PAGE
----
KS: That’s an eloquent reflection on the ageing female body and on witnessing the death of someone you deeply love.

SB: Although I’ve worked really hard to redefine an older female body, ageing still gets you. At a certain point you can say, “Yes, that’s a very interesting older female body,” but it’s still an older female body. I messed around with Botox at one time, but now, I find wrinkles on a female face really interesting. Working with the signs and processes of age is political. I’m doing that in Fast Feminism.

KS: You’re working with yourself as a kind of “figure”?

SB: I’m working with myself as the heroine, and the fast feminist hero. When FF is there, it’s usually all about sex. FF is quite a good sexual adventure. There’s also the philosophy of fast feminism. The intro chapter sets those both up: FF’s escapades and the linkage between pornography, politics and philosophy. So I’m using Virilio, Levinas and Bataille to situate it, and of course Arthur and Marilouise Kroker.

KS: What else does the book address?

SB: The first chapter is on the female phallus and situates it in terms of theoretical work on the phallus, but also the showing of the female phallus. Female ejaculation is linked with the female phallus. I’ve done a number of different performances and workshops on how to ejaculate, what it is, the power it gives you. Chapter 1 is quite a lengthy chapter, and it talks about how female ejaculation has exploded into a sub-genre of pornography and is never going to disappear again.

KS: And you are one of the pioneering – you are the pioneering person…

SB: Well there’s three of us who were female ejaculation pioneers, Deborah Sundahl (editor of On Our Backs), Annie Sprinkle and myself. We’re all still teaching. I just did a workshop at Come As You Are sex store (Toronto). Now I start off with a 40-minute ejaculation demonstration using sex toys and giving precise technical instruction. I am all about the technology of ejaculation, the power and skill; this has always set me apart from the other teachers. For me it is an acquired skill that a female body in control can choose to do or not do. The seminar is for men and women; it works really well. I’ve found that as I’ve gotten older, the audiences have gotten super-great.

KS: Enthusiastic? Intimate?

SB: Enthusiastic and the experience is very cool. I put the speculum in sideways, so you can see the erect female phallus, while I’m masturbating and ejaculating. Sometimes I accidentally ejaculate on their shoes because they are so close; the people attending are really wonderful. So it’s always exciting for me to do the workshop.

KS: Let’s go back to the philosophy of fast feminism. If I want to be a fast feminist, what do I have to do?

SB: It’s a fairly open and inclusive category. It addresses people who are in control of their actions, as either dominant or submissive – I actually wrote Fast Feminism as something of a submissive. I purposefully wanted to do that, and I’m a pretty good submissive because I’m highly performative. The philosophy then is that the female phallus – and it’s a queer phallus – is that part that has been repressed in the female body and female anatomy, but has now been conclusively identified in dissection. I did dissection on the urogential region of a female body. You can see the erectile tissue in the genital region, it’s really quite amazing.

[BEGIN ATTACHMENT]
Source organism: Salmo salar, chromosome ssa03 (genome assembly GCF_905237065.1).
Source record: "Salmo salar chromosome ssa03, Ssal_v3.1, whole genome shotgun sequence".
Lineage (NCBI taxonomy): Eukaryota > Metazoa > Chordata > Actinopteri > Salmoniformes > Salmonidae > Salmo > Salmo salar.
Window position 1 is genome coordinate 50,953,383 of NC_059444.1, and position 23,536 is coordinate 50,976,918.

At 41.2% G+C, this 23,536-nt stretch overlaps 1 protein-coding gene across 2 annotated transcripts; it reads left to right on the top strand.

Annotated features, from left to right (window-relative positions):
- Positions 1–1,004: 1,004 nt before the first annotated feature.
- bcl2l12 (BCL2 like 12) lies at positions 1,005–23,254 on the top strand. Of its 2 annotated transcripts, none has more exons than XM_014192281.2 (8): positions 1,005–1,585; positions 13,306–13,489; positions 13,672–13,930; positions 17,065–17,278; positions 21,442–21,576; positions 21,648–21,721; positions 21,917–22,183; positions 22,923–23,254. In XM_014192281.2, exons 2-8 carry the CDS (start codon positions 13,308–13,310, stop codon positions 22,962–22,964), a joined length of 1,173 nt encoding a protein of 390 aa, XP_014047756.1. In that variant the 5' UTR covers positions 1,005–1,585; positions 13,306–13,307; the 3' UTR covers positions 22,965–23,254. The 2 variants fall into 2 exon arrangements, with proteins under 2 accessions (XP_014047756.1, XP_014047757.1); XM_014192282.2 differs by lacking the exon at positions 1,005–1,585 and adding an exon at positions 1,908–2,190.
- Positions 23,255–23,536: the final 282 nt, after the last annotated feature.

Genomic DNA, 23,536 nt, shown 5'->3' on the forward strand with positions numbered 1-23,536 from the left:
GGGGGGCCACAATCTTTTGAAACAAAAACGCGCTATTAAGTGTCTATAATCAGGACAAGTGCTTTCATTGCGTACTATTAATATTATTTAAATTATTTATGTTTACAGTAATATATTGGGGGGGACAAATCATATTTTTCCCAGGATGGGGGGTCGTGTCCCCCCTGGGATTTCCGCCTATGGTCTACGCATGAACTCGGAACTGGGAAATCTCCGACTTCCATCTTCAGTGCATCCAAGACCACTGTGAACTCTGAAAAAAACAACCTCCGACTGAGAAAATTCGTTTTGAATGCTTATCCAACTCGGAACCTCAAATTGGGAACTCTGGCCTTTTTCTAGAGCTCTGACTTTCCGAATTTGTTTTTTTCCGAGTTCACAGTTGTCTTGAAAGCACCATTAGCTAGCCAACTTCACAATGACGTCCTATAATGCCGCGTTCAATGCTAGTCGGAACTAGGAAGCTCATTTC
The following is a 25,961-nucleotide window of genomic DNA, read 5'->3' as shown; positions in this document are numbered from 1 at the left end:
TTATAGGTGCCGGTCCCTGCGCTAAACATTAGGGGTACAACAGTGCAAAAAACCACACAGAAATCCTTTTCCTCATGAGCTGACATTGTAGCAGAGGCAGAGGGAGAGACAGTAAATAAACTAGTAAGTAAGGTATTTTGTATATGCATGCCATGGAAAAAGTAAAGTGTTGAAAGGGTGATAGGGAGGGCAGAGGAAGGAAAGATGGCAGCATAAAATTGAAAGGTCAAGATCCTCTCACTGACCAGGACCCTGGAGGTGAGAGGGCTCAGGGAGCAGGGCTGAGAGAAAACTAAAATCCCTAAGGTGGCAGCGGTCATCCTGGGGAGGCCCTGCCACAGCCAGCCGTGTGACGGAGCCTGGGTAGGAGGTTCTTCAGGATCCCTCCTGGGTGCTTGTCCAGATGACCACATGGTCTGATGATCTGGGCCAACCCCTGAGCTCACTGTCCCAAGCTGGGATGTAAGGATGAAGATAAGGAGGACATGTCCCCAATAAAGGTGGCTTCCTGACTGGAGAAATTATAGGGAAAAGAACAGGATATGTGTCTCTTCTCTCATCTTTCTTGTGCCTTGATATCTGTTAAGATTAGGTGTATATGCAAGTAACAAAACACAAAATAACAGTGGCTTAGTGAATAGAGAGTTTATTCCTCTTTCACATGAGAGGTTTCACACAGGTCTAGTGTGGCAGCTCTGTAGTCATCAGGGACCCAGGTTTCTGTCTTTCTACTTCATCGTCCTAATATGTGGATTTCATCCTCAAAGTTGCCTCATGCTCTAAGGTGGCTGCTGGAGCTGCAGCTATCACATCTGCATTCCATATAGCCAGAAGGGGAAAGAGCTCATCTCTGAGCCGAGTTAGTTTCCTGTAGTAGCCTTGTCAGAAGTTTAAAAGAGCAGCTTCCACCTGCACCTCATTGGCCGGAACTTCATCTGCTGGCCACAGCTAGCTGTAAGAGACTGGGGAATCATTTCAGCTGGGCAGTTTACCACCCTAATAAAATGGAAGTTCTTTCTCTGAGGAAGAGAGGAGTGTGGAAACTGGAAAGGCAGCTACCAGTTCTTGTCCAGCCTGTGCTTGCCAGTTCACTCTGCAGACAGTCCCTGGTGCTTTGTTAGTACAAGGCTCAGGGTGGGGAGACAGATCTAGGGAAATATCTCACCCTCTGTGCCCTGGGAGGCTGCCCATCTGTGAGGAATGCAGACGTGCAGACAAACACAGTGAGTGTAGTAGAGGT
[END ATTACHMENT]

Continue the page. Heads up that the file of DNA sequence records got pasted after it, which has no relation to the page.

In the next chapter, “The Perverse Aesthetic of an Infamous Child Pornographer: John Robin Sharpe ,” I covered the one and only artistic merit child pornography trial in the world, which was in Vancouver: the trial of Robin Sharpe. I covered it as a journalist. I also enacted almost everything Sharpe wrote about after hours with Sharpe himself, with me in the position of man and him in the position of little boy. I write about that. Robin actually taught me everything I learned in terms of the techniques of sadism. This is there in the book and that’s what kept killing it.

KS: Killing it in what sense? Because no publishers wanted to touch that subject?

SB: U of T accepted it. It had gone out to international reviewers and got really good reviews. U of T accepted it at their Friday meeting of their academic editorial board, some 18 people. The president of the press, however, cancelled it on Monday because of the Sharpe chapter. It was the only book he’s ever pulled. What makes the chpater really important, is it’s the only place where we hear testimony of the two defense expert witnesses, English professors James Miller (University of Western Ontario) and Lorraine Weir (University of British Columbia), The fourth chapter is a Bataillian piece I did using excerpts of Bataille’s writing to feature the women’s bathhouses that I’ve been at in Toronto.